Extraordinary Instance of Female Friendship: Female Romance Before Gentleman Jack
If you‚Äôve switched on a television in the last month or two, you‚Äôve likely caught a glimpse of Suranne Jones ‚Äď all cheekbones, wry smile and top hat ‚Äď embodying the character of ‚ÄėGentleman Jack‚Äô. Anne Lister is one of history‚Äôs most iconic lesbian figures; her coded diaries shattered everything we thought we knew about nineteenth century ‚Äúlesbianism‚ÄĚ upon their rediscovery in 1933. Iconic female romances existed in Britain long before Lister‚Äôs notorious love affairs, however, and one such story can be found in our Defining Gender resource.
When Eleanor Butler and Sarah Ponsonby met in Ireland in 1768, homosexuality was both socially and legally unacceptable. However, non-sexual ‚Äúromantic friendships‚ÄĚ were often encouraged between young and respectable unmarried women, for whom the friendship was considered a suitable distraction from pre-marital temptation. Such a friendship was established between the ‚Äėtall and masculine‚Äô Miss Butler and the ‚Äėpolite and effeminate‚Äô Miss Ponsonby, and initially their families considered nothing out of the ordinary. After Miss Butler‚Äôs fifth rejected marriage proposal, however, that opinion had been utterly ruined. With Miss Ponsonby declared ‚Äėthe bar to all matrimonial union‚Äô, the two were separated and Miss Butler sent into confinement.
While it‚Äôs important to note that there is no concrete evidence of a true romantic relationship between the two ‚Äď nothing on the scale of Anne Lister‚Äôs diaries, at least ‚Äď the strength of their families‚Äô response and their determination to be reunited both hint at something far beyond companionship. A 1796 publication titled The Parental Monitor details two dramatic elopements, the second of which saw Eleanor and Sarah happily settling across the Irish Sea in the beautiful Welsh vale of Llangollen. They continued to live for fifty years together as women of class and respectability in a house named Plas Newydd, and ‚Äėno persuasions could ever get them from this retreat.‚Äô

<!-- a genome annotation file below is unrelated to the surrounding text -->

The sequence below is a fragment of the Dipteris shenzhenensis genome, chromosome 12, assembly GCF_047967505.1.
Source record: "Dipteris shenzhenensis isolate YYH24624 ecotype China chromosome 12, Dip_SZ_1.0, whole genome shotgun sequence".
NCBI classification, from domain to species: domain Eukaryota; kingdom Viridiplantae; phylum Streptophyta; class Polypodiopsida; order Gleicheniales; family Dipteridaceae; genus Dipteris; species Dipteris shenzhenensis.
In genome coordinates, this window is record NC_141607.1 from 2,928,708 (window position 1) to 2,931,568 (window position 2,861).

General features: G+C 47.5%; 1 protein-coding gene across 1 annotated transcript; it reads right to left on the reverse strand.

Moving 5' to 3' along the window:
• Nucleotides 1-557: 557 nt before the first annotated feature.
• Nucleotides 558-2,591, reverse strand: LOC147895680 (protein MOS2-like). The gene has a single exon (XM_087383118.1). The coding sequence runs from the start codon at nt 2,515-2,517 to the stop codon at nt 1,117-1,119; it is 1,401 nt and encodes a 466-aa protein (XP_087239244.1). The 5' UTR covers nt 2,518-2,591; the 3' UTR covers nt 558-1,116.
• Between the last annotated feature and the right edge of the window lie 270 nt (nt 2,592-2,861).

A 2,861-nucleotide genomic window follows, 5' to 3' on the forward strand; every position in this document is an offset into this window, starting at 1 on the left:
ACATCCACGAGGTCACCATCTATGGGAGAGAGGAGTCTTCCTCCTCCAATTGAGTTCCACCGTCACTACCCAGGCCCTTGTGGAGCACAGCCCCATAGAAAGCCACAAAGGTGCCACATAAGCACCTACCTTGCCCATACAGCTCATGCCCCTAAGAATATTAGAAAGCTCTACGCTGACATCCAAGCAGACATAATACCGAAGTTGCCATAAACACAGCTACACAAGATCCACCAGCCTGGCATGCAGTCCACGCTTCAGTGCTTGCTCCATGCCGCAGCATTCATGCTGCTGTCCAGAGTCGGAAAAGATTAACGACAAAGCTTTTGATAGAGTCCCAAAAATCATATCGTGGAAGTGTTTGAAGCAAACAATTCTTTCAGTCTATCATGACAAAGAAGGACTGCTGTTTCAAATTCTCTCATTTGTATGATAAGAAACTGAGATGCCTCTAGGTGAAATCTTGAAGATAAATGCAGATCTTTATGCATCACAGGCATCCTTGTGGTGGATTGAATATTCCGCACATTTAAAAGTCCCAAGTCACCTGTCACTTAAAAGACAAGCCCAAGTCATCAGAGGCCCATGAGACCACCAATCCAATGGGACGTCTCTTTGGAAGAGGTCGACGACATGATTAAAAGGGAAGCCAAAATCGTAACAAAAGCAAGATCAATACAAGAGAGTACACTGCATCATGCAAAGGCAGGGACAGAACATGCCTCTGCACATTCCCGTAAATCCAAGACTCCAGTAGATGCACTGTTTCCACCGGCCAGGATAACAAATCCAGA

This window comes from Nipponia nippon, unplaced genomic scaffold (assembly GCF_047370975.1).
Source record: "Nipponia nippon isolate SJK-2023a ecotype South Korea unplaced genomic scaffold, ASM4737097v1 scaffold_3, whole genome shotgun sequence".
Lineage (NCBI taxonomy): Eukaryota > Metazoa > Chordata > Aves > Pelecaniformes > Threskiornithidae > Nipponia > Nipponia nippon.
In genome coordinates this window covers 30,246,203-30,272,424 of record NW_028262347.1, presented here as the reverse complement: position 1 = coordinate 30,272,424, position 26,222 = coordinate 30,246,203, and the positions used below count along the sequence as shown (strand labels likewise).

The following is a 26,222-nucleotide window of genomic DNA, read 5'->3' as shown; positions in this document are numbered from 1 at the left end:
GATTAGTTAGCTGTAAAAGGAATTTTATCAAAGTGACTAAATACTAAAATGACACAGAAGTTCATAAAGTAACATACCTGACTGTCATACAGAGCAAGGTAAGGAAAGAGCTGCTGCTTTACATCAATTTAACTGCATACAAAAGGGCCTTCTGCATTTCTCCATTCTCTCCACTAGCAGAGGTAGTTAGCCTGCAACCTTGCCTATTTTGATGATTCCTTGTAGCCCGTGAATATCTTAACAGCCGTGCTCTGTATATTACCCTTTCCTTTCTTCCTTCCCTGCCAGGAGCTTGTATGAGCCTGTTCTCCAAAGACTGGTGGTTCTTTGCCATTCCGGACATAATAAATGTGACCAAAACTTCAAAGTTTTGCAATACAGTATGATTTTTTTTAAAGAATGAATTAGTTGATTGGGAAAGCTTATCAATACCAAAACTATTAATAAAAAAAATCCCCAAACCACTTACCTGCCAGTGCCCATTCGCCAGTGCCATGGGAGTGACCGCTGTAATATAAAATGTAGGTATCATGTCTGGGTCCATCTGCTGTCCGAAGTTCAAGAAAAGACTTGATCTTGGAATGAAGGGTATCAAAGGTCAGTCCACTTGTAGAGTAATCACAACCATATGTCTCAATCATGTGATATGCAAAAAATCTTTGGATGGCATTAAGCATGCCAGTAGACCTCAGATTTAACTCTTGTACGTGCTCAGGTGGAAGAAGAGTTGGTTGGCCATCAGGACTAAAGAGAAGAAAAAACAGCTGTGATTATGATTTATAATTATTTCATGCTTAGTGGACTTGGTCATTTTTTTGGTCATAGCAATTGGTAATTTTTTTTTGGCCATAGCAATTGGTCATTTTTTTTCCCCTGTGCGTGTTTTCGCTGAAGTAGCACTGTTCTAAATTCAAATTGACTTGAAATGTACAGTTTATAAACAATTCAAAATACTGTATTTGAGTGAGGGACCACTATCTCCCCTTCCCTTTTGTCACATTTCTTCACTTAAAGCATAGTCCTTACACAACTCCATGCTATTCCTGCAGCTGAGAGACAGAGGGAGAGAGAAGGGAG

Known locally as the Ladies of Llangollen, Eleanor and Sarah attracted much fame as paragons of platonic female friendship. It appears that few ever suspected that the pair might be lovers; in fact, The Parental Monitor was intended by its writer, Elizabeth Bonhote, to be presented to her children as an instructive work in virtue and character. An abridged version of Bonhote‚Äôs anecdote was again printed in The Lady‚Äôs Monthly Museum in 1799 with the addition of a poem by their friend Anna Seward, dedicated to their ‚Äėsacred friendship, permanent as pure.'
As such, it seems that the concept of ‚Äėromantic friendships‚Äô had provided the Ladies of Llangollen with a perfectly convincing camouflage for their love. Shielded by their respectability, Miss Butler and Miss Ponsonby maintained a relationship spanning half a century that not only managed to avoid scandal, but in fact earned admiration in both the society and conduct literature of Georgian Britain. Their story is not as explosive as that of 'Gentleman Jack', but, in this, the month of LGBT Pride, it offers us a rare and heart-warming insight into the history of female romance.